Kate Hawkesby: The low down on Gen Z - tech obsessed but socially aware

Author
Kate Hawkesby,
Section
Opinion,
Publish Date
Friday, 19 October 2018, 7:21a.m.
They’re entrepreneurial and quick to transition to new platforms but according to one demographer, their reliance on technology, also has a downside. Photo / Getty Images

We are on the brink of a demographic handover apparently.

Anyone who has worked alongside or employed a millennial (millennials, by the way, are born between 1980 and 2000) knows the unique challenges that present.

Millennials expectations are different.

They’re focused on what’s in it for them, they expect a good life but don’t want to have to work too hard for it.

There are good and bad examples, I’ve worked with millennials who want to be CEO in five minutes, and I’ve worked with millennials who are extremely conscientious hard working self-starters.

But now we’re being warned to prepare for the next lot - Gen Z.

Gen Z are born between 1995 and 2009 and they’re about to surpass millennials.

By next year, they’ll comprise 32 percent of the global population, nudging just ahead of millennials who comprise 31.5 percent.

This is good news if you’re in the so-called gig economy, which will be the domain of Gen Zed’ers, but not such great news for educators.

The word on Gen Z is that they’re entitled, easily distracted, full of opinions, with short attention spans.

They are vocal, collaborative and want to express their views. So how to manage them?

Well, it’s more a case of how to manage the expectation gap.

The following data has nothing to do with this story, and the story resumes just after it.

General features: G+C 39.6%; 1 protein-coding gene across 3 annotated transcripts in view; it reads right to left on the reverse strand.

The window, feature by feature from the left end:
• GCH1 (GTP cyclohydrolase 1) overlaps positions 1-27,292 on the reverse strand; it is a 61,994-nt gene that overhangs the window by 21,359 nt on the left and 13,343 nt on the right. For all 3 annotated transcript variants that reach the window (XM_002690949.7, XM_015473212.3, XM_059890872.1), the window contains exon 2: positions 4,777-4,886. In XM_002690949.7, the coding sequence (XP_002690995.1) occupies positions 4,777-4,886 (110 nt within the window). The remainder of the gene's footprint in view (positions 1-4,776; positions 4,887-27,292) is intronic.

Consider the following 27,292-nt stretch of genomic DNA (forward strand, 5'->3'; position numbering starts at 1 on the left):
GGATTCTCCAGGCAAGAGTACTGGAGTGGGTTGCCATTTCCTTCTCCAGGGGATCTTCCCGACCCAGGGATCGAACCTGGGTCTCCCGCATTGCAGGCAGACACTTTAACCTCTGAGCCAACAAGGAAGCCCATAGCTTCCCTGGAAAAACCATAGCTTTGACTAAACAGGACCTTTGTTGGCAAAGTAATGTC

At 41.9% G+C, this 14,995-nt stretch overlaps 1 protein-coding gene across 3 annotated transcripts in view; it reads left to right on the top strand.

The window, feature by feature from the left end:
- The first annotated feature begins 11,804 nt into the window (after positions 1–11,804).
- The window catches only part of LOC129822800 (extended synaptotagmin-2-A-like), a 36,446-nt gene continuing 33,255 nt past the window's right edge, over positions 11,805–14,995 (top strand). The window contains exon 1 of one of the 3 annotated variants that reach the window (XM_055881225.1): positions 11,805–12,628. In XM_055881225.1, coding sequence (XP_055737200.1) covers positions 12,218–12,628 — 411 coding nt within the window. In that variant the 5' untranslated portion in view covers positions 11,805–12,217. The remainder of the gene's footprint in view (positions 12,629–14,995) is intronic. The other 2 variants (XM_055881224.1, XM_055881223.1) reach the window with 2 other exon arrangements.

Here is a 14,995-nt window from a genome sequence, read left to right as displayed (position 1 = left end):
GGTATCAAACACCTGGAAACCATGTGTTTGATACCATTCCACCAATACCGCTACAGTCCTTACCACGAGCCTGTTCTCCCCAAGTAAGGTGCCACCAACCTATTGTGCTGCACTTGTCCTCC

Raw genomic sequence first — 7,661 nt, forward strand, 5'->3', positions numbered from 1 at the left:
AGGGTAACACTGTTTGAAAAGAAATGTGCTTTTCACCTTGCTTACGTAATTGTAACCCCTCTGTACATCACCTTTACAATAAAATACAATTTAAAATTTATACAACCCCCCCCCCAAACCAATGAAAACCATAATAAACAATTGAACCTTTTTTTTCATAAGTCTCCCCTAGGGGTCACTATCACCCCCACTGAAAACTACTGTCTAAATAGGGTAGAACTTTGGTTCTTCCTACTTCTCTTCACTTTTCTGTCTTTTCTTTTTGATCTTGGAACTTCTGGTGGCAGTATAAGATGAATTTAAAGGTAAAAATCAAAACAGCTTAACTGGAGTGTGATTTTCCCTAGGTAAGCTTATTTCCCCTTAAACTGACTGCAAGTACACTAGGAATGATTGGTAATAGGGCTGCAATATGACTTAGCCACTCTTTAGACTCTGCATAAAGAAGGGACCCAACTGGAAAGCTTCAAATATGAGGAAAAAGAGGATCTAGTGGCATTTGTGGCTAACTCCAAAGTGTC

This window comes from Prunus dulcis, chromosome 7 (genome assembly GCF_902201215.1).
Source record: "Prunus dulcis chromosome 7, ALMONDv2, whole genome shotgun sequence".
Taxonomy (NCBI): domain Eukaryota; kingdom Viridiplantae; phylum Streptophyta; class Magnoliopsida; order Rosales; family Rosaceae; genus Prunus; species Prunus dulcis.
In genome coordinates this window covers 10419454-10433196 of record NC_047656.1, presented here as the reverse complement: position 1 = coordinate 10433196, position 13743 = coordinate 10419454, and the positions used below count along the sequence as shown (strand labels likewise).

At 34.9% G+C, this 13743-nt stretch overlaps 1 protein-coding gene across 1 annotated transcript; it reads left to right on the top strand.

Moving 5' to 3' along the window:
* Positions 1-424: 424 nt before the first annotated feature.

Baby Boomers, who make up a quarter of today’s workforce, are now in the leadership roles, they’ve done the hard yards, played by the rules, and feel they’ve earned their position.

Gen Zed though, wants shortcuts.

Not only that, they want to enjoy work, not adhere to any hierarchy, and involve themselves at all levels.

They’re entrepreneurial and quick to transition to new platforms but according to one demographer, their reliance on technology, also has a downside.

They have shorter attention spans, are unable to sit still, or pursue anything at a deeper level.

They’ve also grown up messaging so they’re less comfortable with face to face interactions.

They won’t want home ownership, they’re more into lifestyle spending, Netflix, phones, Spotify, they see these as necessities, not luxuries. Having teenagers, I can vouch for this part.

But here’s a big upside, they understand mental health and well-being better, they’ll be less stressed and they’re more self-aware.

That, in my books, already makes them a generation worth betting on.

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